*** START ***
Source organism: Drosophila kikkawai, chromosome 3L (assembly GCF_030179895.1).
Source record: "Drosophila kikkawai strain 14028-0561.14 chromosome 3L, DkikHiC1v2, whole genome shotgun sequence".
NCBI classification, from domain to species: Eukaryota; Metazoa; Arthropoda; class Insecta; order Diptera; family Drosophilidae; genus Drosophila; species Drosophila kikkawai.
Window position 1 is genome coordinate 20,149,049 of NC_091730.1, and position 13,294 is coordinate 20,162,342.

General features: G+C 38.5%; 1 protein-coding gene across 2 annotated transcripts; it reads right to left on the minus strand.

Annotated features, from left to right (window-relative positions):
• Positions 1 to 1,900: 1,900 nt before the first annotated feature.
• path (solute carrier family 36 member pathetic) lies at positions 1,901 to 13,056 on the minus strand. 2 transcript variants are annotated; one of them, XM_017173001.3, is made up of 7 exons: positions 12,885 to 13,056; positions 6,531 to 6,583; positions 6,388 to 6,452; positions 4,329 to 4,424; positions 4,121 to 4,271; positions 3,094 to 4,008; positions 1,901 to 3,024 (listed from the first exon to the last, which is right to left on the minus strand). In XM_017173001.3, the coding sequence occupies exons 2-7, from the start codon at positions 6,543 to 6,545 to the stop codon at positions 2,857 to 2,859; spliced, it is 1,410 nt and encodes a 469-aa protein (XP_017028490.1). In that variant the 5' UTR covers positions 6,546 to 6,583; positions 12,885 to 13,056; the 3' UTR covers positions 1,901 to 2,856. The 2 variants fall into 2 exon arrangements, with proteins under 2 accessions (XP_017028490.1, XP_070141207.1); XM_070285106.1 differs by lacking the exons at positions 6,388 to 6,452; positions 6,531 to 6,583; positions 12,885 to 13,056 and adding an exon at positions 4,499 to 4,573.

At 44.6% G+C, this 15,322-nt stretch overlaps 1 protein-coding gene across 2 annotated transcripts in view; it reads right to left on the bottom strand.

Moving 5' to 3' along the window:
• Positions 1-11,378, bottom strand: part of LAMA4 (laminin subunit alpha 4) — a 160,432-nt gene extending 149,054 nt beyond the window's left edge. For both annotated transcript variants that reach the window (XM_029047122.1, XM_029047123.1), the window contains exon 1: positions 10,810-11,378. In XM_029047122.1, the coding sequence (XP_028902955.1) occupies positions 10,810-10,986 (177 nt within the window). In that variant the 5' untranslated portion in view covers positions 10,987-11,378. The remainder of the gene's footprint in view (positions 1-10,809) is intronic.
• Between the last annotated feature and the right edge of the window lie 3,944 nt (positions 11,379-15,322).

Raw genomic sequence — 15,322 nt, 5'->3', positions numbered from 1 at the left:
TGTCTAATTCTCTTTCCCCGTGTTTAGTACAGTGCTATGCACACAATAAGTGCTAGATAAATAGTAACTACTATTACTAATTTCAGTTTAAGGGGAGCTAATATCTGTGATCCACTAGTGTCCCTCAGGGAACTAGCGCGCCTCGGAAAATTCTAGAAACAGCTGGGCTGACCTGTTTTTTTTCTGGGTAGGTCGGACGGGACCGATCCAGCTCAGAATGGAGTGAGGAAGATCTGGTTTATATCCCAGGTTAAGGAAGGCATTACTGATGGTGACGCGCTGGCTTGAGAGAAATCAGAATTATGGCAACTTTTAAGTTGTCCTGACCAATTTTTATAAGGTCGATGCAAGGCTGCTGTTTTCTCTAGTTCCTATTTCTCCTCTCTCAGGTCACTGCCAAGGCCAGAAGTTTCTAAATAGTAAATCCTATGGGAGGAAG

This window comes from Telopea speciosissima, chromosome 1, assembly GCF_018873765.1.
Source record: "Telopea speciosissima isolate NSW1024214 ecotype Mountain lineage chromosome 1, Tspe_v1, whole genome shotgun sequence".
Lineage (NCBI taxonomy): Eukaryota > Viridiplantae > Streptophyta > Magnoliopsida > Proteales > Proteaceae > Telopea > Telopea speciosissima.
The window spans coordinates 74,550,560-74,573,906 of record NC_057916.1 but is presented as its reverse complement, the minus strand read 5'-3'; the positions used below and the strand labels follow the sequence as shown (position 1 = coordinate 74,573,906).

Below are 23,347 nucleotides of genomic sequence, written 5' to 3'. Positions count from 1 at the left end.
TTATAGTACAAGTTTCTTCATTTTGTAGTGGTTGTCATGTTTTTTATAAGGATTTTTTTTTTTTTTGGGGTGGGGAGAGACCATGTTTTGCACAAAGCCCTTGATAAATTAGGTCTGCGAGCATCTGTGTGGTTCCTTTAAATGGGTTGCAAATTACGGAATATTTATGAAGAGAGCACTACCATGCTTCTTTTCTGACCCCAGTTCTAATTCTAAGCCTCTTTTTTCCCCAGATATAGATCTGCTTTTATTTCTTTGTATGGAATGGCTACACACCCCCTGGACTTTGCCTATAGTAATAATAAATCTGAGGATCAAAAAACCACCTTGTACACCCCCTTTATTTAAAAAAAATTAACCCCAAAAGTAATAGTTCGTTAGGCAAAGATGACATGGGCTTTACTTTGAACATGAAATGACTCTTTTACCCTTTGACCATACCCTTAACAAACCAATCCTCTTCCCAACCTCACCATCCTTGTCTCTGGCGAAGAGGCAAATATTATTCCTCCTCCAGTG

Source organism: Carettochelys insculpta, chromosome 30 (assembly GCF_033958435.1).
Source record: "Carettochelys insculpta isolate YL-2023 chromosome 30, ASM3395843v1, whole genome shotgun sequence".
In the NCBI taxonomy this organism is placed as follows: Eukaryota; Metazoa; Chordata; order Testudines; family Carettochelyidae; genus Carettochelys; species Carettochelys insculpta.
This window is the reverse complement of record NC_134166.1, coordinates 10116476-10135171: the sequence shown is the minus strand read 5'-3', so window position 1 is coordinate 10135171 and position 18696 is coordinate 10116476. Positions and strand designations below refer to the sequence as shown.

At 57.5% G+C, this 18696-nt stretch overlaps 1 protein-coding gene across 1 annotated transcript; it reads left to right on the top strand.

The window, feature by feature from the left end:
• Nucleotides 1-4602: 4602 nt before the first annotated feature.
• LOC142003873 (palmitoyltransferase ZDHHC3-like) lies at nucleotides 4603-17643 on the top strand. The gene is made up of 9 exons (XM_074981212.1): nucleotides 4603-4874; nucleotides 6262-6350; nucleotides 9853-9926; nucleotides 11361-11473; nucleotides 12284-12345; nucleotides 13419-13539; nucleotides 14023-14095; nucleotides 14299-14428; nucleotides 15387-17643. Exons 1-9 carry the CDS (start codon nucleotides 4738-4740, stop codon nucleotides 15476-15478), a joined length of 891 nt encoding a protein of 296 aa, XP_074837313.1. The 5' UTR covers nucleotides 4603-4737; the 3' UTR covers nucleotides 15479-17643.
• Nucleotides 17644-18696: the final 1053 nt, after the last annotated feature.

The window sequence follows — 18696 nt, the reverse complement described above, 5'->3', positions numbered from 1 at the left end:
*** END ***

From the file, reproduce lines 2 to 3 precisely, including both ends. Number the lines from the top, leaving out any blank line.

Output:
Source record: "Drosophila kikkawai strain 14028-0561.14 chromosome 3L, DkikHiC1v2, whole genome shotgun sequence".
NCBI classification, from domain to species: Eukaryota; Metazoa; Arthropoda; class Insecta; order Diptera; family Drosophilidae; genus Drosophila; species Drosophila kikkawai.